Immigration reform, one step at a time

The incessant media barrage over the "gang of eight" immigration reform is reminiscent of the lead-up to Obamacare, in the attempt to jam through the current massive, 844-page backroom bill at any cost.

Obamacare's 2,700 pages and Dodd-Frank's 2,300 pages should be lessons in the perils of passing enormous "comprehensive" bills that generate ten times their weight in bureaucratic rule-making and unforeseen consequences, while giving unrestricted powers to unelected bureaucrats.

The House Judiciary Committee, in a fit of common sense, is taking a better approach, announcing that they will be "introducing a series of narrow immigration reform proposals," according to The Hill:

Saying the committee would examine immigration reform "in a step-by-step approach," Chairman Bob Goodlatte (R-Va.) said Republicans would introduce agricultural guest-worker program, while the other would create an employment verification system for businesses.               

"This process can be long, but it allows every representative and senator to have their constituents' voices heard," Goodlatte said at a Capitol news conference Thursday. "And by taking a fine-toothed comb through each of the individual issues within the larger immigration debate, it will help us get a better bill that will benefit Americans and provide a workable immigration system."

The Hill also notes that while step-by-step bills may have a better chance of passage "in a conference wary of lengthy, complex proposals," some Republicans favor the comprehensive approach because the immigration components are "too interconnected" to be dealt with individually.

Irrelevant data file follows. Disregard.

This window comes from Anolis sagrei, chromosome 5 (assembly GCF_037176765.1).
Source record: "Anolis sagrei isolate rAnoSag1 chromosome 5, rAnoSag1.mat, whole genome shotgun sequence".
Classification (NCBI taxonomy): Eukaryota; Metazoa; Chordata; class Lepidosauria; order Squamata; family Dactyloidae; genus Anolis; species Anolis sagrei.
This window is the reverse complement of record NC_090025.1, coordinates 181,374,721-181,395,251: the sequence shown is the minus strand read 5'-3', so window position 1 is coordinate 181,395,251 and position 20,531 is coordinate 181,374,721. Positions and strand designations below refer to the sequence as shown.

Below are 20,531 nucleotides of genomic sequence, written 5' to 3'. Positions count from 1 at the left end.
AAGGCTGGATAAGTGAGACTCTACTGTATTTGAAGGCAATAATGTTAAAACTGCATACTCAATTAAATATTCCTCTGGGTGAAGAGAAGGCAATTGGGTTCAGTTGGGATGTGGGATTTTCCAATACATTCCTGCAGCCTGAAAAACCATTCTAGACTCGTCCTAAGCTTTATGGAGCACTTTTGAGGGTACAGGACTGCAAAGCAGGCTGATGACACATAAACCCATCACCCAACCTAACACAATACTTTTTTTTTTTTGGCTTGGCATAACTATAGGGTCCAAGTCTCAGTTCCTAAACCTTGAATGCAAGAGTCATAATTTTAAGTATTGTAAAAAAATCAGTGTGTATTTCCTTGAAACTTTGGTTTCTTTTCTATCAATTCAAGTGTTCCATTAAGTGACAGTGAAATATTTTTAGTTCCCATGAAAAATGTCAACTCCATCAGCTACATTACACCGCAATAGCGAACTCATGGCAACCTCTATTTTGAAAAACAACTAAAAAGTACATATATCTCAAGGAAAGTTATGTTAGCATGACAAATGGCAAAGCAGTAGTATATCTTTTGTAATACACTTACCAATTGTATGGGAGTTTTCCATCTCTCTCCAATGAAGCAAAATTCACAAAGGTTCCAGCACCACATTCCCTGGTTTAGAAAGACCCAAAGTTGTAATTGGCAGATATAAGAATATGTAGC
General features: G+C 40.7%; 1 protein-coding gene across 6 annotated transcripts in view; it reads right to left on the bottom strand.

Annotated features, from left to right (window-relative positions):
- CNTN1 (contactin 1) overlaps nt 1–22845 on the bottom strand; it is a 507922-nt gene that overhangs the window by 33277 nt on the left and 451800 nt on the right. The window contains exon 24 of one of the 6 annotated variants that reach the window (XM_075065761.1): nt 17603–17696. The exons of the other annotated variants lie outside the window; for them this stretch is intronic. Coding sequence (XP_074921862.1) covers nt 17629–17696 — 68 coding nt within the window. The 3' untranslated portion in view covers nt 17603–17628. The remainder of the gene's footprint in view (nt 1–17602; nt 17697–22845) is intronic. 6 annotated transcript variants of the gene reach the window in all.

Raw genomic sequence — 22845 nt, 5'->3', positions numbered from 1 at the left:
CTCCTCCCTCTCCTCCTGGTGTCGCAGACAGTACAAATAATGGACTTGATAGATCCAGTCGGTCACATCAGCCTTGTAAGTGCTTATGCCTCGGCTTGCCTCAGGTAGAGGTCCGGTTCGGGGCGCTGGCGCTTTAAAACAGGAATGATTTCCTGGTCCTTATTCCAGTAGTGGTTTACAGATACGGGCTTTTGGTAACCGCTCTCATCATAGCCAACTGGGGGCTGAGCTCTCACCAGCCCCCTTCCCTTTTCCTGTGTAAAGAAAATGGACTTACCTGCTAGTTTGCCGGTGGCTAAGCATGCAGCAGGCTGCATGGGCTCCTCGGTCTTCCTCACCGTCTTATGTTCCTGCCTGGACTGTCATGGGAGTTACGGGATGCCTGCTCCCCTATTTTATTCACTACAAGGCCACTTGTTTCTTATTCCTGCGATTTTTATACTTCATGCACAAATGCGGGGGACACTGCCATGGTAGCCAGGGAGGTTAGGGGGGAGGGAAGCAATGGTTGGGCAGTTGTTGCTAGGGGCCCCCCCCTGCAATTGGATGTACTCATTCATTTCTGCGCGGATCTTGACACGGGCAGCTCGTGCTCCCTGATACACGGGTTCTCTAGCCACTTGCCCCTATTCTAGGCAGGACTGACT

Which sounds a lot like, "how can we include amnesty if the public knows each step we are taking?"

Further underlining the furtive nature of the rush to pass something labeled "immigration reform" is the recognition that it better get done long before voters start paying attention in 2014:

Goodlatte ... acknowledged the difficulty of achieving major legislation in an election year if it is not finished in 2013. Rep. Raúl Labrador (Idaho), a Republican in the bipartisan House immigration group who also sits on the Judiciary Committee, has said if reform does not get done this year, it won't get done at all.

House Republicans claim to recognize that voters will not accept "broad legislation that grants legal status to undocumented immigrants if they feel it has been rushed into law," but the proof will be in the pudding as the pressure mounts to pass a big reform bill, and the President ramps up his usual campaign-style rhetoric.

Regardless of what the President or Janet Napolitano says, we will know a secure border when we see one.  And an employment verification system that works is another big, but straightforward, step, as would be improvements in the legal immigration process and the guest-worker program.

Where it gets complicated is that gang of eight spokesman Senator Charles Schumer (D-N.Y.) says any immigration bill without a "pathway to citizenship" is a "non-starter."

To which Senator Ted Cruz (R-Tex.) contends that the insistence on citizenship for illegals "jeopardizes the likelihood of passing any immigration reform bill."

The last thing the Democrats want is an educated public knowing what is in the bill before they pass it.  As usual, exposure to sunlight is the best disinfectant.